Milk is not new to anybody; it has been a constant in the kitchen for generations—but milk powder? Now, that is something. The truth is, milk powder recipes, or powdered milk, are not new either.

You’ve probably bought it once or twice when you went grocery shopping. Maybe, like me, you prefer it to liquid milk. That’s all fine and good, as long as you’re willing to try out some milk powder recipes.

There are a lot of recipes using milk powder. Now, you’re probably thinking, “Well, hello? Cake? Pancakes? Cupcakes? Bread rolls? I know enough recipes, thank you very much.” Well, congratulations! But perhaps you didn’t get me. The focus is on ways you can use milk powder for cooking as the main ingredient.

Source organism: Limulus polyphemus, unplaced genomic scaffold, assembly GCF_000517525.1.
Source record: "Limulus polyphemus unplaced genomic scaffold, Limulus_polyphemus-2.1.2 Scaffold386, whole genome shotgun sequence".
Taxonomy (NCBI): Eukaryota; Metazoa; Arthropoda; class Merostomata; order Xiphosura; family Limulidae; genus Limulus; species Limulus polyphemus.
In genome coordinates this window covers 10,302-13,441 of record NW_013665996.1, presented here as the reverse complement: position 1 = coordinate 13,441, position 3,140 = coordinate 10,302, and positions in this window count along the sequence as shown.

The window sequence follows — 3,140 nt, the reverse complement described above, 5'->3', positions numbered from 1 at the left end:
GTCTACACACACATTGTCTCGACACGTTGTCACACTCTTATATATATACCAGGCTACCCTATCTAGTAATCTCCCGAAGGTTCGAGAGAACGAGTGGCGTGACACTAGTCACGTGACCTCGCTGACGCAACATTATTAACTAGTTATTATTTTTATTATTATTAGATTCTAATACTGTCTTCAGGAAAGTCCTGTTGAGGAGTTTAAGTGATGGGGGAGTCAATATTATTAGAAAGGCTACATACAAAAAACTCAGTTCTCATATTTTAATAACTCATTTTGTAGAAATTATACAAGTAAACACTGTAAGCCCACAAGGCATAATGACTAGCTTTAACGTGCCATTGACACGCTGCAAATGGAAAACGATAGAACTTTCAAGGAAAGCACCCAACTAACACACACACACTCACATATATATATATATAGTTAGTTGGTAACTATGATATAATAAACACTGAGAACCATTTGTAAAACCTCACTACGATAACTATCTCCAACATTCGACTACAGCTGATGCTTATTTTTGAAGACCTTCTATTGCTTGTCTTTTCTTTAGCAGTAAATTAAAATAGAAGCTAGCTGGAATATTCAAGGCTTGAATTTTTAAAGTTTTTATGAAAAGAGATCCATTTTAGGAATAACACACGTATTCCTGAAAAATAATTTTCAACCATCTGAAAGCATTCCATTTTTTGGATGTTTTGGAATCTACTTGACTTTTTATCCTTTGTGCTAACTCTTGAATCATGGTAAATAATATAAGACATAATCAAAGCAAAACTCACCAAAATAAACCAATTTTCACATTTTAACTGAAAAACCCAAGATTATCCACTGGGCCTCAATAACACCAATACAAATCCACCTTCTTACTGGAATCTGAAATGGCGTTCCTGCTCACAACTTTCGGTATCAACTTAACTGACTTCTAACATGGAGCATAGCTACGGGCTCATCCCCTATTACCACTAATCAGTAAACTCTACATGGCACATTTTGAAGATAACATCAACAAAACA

Powder Milk Or Liquid Milk?

Now that I have your attention: milk powder, what is that? I know you probably already know what it is, but for posterity’s sake, I have to tell you. A little extra knowledge never hurt anybody. Milk powder is a manufactured dairy product made by evaporating milk to become dry.

You will agree with me that transporting liquid milk can be a chore, coupled with the fact that it has to remain refrigerated or it will not last very long. These are some of the advantages powdered milk has over liquid milk—ease of transport and longer shelf life.

And the beauty of powdered milk is that once you add the right amount of water commensurate to the quantity of powdered milk, you can easily get your liquid milk back! Life just got simpler.